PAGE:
Now, in defense of the MGO (and this is a point we always make with managers who express a concern in this area), just keeping the donor giving the same amount is a major achievement that many managers are either not aware of, nor do they appreciate it as they should. In every organization we do our analysis with, most donors are giving 40-60% less than they did the year before. Keeping them at par is an accomplishment.

So what is the right position on this concern? In our experience and opinion, every MGO who has a mature caseload, in addition to maintaining year over year giving, should have a small percentage of donors on that caseload who give larger gifts.

Let me give you an example. A MGO we work with had been cultivating a particular donor. The relationship had grown to a level such that the donor said, “I would like to see some projects in the five- to six-figure range.” So the MGO (with help from our client manager) put together a list of six projects with price points in the $75,000 – $150,000 range. The MGO went back to the donor with this list, and he picked two – for a total gift of $125,000! He had only ever given $5,000 previously!

We have seen this happen over and over again, where a MGO effectively matches the donor’s passions and interests with a compelling offer, and the pattern of same year-to-year giving is changed.

Our suggestion on this topic is to accept your manager’s expression of concern in this area not as a judgment of you or your performance, but as a reminder that you need constantly to be looking at your caseload for those two to three donors who could give transformationally, and those five to ten donors who could give larger gifts. Focus that way, and it will be good for you.

That’s our list of eight concerns (this blog and the last one) that we have heard from managers of large and small organizations, and our comments on how to relate to each of them. If you have other concerns we have not addressed here, please write us so we can talk about them.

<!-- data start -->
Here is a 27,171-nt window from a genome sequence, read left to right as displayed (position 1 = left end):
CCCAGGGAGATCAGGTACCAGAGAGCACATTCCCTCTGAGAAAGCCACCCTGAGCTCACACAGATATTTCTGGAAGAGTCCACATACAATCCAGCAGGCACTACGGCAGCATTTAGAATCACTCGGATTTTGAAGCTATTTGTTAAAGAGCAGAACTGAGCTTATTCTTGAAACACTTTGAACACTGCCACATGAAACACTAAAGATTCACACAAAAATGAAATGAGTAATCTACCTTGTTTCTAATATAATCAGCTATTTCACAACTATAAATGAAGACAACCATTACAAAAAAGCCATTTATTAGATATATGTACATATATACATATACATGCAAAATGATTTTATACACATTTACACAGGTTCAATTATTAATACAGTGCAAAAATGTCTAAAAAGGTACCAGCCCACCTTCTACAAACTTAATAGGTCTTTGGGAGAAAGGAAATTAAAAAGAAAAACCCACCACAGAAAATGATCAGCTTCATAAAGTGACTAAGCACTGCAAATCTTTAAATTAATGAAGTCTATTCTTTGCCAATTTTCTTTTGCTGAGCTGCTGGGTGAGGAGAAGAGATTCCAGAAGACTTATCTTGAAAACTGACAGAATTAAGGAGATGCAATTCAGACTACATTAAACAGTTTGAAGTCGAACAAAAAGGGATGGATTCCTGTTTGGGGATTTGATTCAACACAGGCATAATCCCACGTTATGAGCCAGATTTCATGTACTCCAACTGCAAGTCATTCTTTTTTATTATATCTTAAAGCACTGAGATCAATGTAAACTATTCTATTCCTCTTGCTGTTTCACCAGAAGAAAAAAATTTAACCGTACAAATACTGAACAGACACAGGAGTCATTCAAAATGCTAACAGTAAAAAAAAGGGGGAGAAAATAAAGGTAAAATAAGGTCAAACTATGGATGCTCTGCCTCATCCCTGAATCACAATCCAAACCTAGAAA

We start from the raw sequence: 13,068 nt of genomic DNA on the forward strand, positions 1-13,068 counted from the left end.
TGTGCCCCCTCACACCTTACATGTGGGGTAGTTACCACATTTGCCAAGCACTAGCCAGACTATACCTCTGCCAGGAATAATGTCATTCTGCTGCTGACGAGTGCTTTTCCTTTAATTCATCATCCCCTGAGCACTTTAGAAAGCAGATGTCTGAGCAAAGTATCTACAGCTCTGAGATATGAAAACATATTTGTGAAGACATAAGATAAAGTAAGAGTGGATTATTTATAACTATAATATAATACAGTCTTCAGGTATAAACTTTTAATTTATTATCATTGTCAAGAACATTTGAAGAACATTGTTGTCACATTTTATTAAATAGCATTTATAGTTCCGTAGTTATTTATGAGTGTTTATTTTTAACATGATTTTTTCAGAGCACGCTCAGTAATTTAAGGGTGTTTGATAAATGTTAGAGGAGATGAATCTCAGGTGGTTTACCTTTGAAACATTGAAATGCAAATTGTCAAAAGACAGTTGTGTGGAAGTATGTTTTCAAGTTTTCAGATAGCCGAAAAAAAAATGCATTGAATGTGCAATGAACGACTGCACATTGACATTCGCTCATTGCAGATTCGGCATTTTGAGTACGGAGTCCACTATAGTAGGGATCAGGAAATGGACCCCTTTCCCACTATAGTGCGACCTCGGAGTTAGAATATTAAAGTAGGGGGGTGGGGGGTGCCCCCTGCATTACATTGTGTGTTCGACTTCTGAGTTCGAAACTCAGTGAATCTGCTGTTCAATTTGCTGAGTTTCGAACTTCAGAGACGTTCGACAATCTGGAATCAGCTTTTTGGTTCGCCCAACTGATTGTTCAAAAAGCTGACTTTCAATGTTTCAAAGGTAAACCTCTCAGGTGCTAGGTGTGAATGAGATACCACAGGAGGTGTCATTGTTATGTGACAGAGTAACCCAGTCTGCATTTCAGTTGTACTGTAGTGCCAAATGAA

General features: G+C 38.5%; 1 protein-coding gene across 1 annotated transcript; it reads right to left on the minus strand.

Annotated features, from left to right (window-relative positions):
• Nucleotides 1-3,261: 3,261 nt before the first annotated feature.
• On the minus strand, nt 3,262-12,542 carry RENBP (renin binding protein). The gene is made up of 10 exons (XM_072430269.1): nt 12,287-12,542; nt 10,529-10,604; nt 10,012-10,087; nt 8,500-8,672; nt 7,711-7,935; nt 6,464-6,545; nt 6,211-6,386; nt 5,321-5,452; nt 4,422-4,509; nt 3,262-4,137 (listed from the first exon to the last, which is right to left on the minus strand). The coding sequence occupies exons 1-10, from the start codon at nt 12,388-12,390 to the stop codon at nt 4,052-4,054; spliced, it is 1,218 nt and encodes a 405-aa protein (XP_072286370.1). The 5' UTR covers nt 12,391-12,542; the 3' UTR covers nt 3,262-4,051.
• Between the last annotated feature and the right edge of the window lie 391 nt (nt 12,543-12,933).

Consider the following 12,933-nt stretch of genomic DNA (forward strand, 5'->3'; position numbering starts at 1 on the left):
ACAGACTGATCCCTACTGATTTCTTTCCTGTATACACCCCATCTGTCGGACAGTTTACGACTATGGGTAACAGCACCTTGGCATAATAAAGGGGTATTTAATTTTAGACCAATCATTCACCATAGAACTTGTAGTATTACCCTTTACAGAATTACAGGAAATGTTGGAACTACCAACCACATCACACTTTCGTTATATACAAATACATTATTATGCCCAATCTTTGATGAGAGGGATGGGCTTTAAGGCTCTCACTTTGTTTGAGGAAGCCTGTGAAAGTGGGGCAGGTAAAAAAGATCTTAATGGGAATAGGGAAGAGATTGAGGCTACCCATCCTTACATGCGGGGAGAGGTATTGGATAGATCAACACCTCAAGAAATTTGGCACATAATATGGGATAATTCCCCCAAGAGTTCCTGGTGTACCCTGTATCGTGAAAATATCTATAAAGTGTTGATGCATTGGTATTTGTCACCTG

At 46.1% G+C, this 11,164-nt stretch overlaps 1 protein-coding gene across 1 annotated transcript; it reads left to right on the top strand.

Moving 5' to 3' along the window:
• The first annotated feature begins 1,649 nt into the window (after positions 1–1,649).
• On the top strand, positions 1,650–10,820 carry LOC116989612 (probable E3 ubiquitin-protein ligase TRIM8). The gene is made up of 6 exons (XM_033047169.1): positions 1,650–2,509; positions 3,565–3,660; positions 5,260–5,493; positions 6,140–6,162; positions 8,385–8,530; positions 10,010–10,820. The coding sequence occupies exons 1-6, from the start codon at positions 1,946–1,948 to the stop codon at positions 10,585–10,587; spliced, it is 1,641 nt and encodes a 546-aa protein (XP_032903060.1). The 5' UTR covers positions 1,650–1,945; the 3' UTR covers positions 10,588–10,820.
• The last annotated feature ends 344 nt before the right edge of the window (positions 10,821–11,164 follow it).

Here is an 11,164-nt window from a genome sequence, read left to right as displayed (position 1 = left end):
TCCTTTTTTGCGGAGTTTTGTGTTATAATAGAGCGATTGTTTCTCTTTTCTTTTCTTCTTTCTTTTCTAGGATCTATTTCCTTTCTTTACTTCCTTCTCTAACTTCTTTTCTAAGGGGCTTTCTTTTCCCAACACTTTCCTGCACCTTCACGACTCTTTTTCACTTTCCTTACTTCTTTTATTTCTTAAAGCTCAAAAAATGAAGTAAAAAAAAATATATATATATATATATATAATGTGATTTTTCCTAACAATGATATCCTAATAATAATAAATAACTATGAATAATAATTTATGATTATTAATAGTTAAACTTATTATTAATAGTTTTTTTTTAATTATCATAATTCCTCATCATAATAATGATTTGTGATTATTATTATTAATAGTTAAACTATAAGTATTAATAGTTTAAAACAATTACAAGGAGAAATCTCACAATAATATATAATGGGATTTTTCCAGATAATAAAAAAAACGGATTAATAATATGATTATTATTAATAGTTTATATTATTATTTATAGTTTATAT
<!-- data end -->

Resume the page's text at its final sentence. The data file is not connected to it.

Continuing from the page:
As we have said many times, most managers are reasonable people who are on your side. They just want to know that you are doing everything you can to help them reach the revenue goals that everyone has agreed on.

Richard

PS — For more reading on this subject, download our free White Paper, “Six Ways to Do What’s Expected in Major Gifts.”

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2 Comments

  • Leslie Ari says:

    Hello Richard,

    I read your blog avariciously every day and I’ve become a better Development Director (1 person shop). But here’s my one small problem. It seems like so much of what you write is directed at very large shops and/or universities. I don’t mean the philosophies – those are universal. But the idea of presenting donors with projects and choices. I work for a VNA & Hospice – we take care of folks in their homes, provide physical therapy and/or hospice them. That’s it. No special projects, no shiny toys. How does one go about increasing gifts in that environment? Any insight at all will be appreciated.

  • Richard Perry says:

    Hi, Leslie. Thanks for writing. Even a small shop has categories and sub-categories of projects and programs. They are just smaller than the larger organizations. So, work at identifying what they all are, no matter the size, and then attach budget numbers to each of them. Once you do that you have the making of a donor offer. Then match that offer to a donor and their passions and interests. The major point is to make sure you match your donor’s passions and interests to those portions of your work that are related to the passions and interests. That is what you can do, no matter the size of your organization. I hope this helps.